That's really all it is - it's a race thing. All they need to do is take their old frameworks, dust 'em off and apply 'em to a regime that happens to be Asian. There's nothing new or uncharted about it. Just stop being afraid of criticizing China because someone might think you're racist if you criticize shitty things non-Western powers do, and call China's actions what they are using words you already have.

What I'm saying is, the thing Westerners lack isn't vocabulary or conceptualization, it's balls.

Feeding into my idea that this is actually a race thing: the Western world seems content to ignore China's increasing reach - including its attempts at controlling or even abducting foreign citizens - when its levers of control are used to oppress other Asians (not just Chinese - this affects Taiwanese too, and the majority of Taiwanese identify as Taiwanese, not Chinese). Their increasing control over Australian citizens is ignored by the rest of the world - though kudos to the Sydney Morning Herald for continuing to report on the story - because most Australians affected have Chinese ancestry (but, remember, are not Chinese citizens). The world ignores Lee Ming-che - a Taiwanese citizen - because he looks Chinese. They ignore Gui Minhai - a Swedish citizen - because he looks Chinese. They ignore Hong Kong because they are Chinese, regardless of what Hong Kongers want or feel they were promised.

Yes, reports are filed, articles occasionally appear, but most of the West just doesn't care much. I suppose it's too bad that these problems are happening, they might think, but deep down, they don't think too much about it, because the victims don't look Western, and it's easy to ignore a bunch of Asians. Just an internal matter. It sucks, but, well, that's in China. No matter how much the people being threatened, persecuted and prosecuted might align themselves ideologically more with Western thought than "Xi Jinping Thought", and no matter how much it is not just in China - it's happening in their own countries - and not just Chinese citizens. That they look Chinese seems to be enough to get the West to turn the other way.

So what does this have to do with Emperor Xi, Taiwan and the coal mine?

Well, we are the bellwether. The new Emperor has his eyes on Taiwan. Don't think Taiwan is in that much trouble? I do. I don't see a good outcome here - either there's a massive crisis in China, in which case we're invaded as a distraction as the CCP tries to hold onto power. Or there's no crisis in China, and the slow march of their invasion plans continues forward without much resistance from the rest of the world (although I am heartened to see a little pushback). Or, there's a massive world war because Trumpo was bored with porn stars and Big Macs and couldn't keep his finger off the trigger, and China takes advantage of the chaos. No matter how this shakes out, good potential outcomes for Taiwan are few, and the possibilities leading to catastrophe are massive.

And what happens in Taiwan - perhaps an invasion, perhaps the slow erosion of our democracy under Chinese pressure, perhaps we get pulverized by missiles and then pushed into a sham 'democracy' where 'candidates' selected by China run for 'election', perhaps we spiral into economic ruin - is a sign of things to come under Chinese global hegemony over the rest of the world. Not in terms of outright invasion (of countries other than Taiwan), but in terms of the ways in which China will seek to influence what happens within those countries - who gets elected and what they do in office. Putting pressure on foreign governments to bring their own citizens in line regarding what they can and can't say vis-a-vis China (and perhaps anything else the Chinese government doesn't want us discussing, as well), through diplomatic and economic influence. If that doesn't work, threatening them directly.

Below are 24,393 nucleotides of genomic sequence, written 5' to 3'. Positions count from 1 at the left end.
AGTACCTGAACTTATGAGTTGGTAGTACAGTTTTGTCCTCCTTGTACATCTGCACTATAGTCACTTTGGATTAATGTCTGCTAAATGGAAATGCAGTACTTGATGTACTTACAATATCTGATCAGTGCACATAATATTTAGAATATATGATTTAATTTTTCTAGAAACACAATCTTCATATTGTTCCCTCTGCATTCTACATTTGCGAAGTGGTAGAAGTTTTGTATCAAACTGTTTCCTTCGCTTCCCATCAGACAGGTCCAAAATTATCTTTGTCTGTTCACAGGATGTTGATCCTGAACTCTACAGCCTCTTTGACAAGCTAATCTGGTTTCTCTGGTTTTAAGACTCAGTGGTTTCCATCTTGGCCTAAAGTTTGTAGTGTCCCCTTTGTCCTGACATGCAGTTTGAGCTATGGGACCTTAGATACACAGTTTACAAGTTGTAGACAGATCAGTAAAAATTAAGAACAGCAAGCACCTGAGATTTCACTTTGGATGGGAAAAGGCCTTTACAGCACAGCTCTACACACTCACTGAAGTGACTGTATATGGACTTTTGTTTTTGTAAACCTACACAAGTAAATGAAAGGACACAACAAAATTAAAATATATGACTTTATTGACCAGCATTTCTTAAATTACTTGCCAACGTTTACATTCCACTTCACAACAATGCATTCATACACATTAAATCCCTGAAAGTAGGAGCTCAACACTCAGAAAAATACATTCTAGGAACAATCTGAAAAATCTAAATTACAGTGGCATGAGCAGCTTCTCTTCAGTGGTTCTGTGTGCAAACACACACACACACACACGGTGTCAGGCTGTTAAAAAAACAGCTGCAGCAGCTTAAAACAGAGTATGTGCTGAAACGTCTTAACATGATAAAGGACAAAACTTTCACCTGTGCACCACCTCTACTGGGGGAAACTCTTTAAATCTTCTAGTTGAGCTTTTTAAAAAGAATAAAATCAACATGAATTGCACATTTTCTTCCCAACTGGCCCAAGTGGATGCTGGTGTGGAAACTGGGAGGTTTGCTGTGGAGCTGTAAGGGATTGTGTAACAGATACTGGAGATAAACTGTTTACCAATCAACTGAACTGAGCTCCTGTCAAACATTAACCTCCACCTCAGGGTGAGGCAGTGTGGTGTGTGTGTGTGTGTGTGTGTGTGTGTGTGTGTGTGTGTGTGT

In other words, to dust off some old vocabulary that we absolutely have, we'll all be tributary states.

Don't think China would care to reach that far into the affairs of other countries? They're already doing it, to citizens of those countries. Australia (and to some extent New Zealand) seem almost like test cases for how they'd do this - want to know what they'd like to do in the US and Europe? Watch Australia.

You just haven't noticed, because your fellow citizens being threatened by China don't look like you. Taiwan is getting the brunt of China's wrath, but they're already branching out, and there's a point at which they'll no longer care if criticism comes from someone who looks Chinese or someone who doesn't.

By then, you might care, but it will be too late. The canary is suffocating, and the time to pay attention is now.

Tuesday, September 5, 2017

The color line is the power line: the new pro-Taiwan generation and attitudes toward foreign blue-collar labor

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From a foreign labor rights protest I attended before the Tsai administration took power


I want to start this post with a little story. Every Saturday morning I tutor one of two intelligent, thoughtful young women - sisters. Which one I teach changes periodically. They used to have a domestic worker from Indonesia, whom the whole family liked (she eventually returned). She would cook Indonesian dishes for them to try, bring them gifts from her visits home, and was generally a part of the family. I liked her a lot, too. The girls called her Auntie. They call me Jenna.

She seemed older. Her face was lightly lined, a few silver wires in her hair. I guessed that she was in her forties, both by her appearance and attitude.

One day, while the helper was in the next room, one of the girls let slip that she thought I was in my twenties. I laughed and encouraged them to guess my real age. We were sitting in the living room, and they guessed and guessed but just would not make it up to my actual age. It's not their fault: I really didn't look it. No wrinkles, no visible gray hairs, a youthful personality.